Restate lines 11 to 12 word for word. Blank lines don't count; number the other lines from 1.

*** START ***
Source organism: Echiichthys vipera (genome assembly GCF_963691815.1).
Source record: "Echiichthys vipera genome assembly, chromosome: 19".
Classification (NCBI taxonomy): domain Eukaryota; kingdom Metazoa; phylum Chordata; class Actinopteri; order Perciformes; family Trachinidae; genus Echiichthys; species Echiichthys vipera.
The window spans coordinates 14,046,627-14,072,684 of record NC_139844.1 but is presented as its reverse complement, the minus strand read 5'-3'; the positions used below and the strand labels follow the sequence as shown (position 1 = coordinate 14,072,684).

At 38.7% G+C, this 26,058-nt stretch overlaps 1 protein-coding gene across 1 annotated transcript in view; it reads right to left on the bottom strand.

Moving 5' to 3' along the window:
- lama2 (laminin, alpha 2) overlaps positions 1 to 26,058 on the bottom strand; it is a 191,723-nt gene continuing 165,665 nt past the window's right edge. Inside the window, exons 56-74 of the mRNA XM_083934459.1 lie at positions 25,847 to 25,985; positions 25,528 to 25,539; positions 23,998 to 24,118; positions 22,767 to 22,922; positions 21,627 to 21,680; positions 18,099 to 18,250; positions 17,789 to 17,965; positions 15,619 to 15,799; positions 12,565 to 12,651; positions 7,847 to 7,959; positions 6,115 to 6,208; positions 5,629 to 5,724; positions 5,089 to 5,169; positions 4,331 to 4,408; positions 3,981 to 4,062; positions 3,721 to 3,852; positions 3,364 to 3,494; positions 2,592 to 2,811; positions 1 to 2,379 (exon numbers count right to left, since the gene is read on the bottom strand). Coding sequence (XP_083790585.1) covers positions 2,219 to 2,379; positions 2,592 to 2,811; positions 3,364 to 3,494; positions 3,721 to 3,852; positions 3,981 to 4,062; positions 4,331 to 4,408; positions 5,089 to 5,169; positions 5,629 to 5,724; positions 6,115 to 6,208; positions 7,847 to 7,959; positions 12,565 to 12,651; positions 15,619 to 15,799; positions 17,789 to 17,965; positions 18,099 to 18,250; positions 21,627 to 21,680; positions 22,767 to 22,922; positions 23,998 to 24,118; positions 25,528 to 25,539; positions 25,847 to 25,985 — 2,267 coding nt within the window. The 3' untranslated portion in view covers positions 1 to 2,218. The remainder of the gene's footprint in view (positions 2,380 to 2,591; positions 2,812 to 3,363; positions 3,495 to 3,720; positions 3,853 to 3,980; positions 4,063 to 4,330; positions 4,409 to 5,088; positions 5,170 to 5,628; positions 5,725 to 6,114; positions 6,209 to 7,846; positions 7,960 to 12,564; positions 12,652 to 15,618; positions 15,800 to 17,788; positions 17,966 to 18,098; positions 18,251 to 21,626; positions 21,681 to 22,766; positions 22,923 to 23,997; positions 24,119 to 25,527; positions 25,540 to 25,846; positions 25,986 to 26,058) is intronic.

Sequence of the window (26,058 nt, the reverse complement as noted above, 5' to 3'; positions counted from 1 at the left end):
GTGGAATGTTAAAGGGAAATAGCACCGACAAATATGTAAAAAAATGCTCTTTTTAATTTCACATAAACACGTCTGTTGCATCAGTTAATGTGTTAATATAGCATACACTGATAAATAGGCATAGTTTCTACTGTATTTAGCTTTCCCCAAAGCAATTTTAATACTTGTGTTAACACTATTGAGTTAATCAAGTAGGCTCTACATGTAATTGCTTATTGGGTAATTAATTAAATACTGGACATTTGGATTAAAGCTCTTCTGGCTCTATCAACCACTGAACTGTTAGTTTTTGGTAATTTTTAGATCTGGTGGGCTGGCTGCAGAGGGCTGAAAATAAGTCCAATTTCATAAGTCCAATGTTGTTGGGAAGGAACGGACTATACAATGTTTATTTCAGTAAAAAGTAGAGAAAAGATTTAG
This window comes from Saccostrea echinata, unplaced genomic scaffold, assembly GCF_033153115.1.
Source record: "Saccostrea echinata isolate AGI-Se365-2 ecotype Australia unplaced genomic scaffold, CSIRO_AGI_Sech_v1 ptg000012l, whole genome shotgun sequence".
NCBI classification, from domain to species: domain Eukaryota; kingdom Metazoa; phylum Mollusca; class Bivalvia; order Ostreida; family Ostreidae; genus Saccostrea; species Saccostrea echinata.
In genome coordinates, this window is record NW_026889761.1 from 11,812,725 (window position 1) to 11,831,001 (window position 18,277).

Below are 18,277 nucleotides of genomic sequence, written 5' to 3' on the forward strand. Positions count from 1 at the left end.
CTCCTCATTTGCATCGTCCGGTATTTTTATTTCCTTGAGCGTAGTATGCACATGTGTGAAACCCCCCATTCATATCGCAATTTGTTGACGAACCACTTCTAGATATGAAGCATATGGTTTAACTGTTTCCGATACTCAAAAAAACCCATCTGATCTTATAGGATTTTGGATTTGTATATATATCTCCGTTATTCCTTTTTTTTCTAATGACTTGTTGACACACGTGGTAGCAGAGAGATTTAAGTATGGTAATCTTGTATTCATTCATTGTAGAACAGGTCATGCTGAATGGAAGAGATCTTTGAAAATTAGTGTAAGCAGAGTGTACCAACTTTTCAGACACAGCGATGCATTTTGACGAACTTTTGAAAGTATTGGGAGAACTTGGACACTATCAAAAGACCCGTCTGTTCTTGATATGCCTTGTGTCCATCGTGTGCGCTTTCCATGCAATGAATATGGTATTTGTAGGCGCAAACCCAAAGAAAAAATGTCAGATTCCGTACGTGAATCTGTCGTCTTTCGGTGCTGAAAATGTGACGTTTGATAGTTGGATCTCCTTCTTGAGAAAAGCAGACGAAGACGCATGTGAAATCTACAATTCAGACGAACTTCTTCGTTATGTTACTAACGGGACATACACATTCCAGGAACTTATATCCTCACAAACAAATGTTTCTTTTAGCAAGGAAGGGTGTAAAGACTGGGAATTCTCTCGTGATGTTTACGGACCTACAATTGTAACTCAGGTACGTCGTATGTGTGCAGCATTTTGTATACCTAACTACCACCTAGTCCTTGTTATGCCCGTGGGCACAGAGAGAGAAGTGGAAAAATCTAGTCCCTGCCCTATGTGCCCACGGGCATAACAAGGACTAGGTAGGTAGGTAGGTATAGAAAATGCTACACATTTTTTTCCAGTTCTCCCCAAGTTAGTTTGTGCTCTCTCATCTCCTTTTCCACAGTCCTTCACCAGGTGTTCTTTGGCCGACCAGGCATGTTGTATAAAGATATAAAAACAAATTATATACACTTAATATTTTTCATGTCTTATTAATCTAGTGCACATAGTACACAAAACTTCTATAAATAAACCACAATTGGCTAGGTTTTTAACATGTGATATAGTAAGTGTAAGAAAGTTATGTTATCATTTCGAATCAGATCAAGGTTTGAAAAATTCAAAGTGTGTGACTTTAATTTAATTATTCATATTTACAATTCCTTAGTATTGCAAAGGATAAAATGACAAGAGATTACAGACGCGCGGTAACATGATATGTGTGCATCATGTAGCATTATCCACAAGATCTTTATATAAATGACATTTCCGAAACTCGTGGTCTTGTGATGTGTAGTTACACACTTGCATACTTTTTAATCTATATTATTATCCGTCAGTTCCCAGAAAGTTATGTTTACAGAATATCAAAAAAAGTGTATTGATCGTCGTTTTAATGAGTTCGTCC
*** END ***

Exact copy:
Source record: "Saccostrea echinata isolate AGI-Se365-2 ecotype Australia unplaced genomic scaffold, CSIRO_AGI_Sech_v1 ptg000012l, whole genome shotgun sequence".
NCBI classification, from domain to species: domain Eukaryota; kingdom Metazoa; phylum Mollusca; class Bivalvia; order Ostreida; family Ostreidae; genus Saccostrea; species Saccostrea echinata.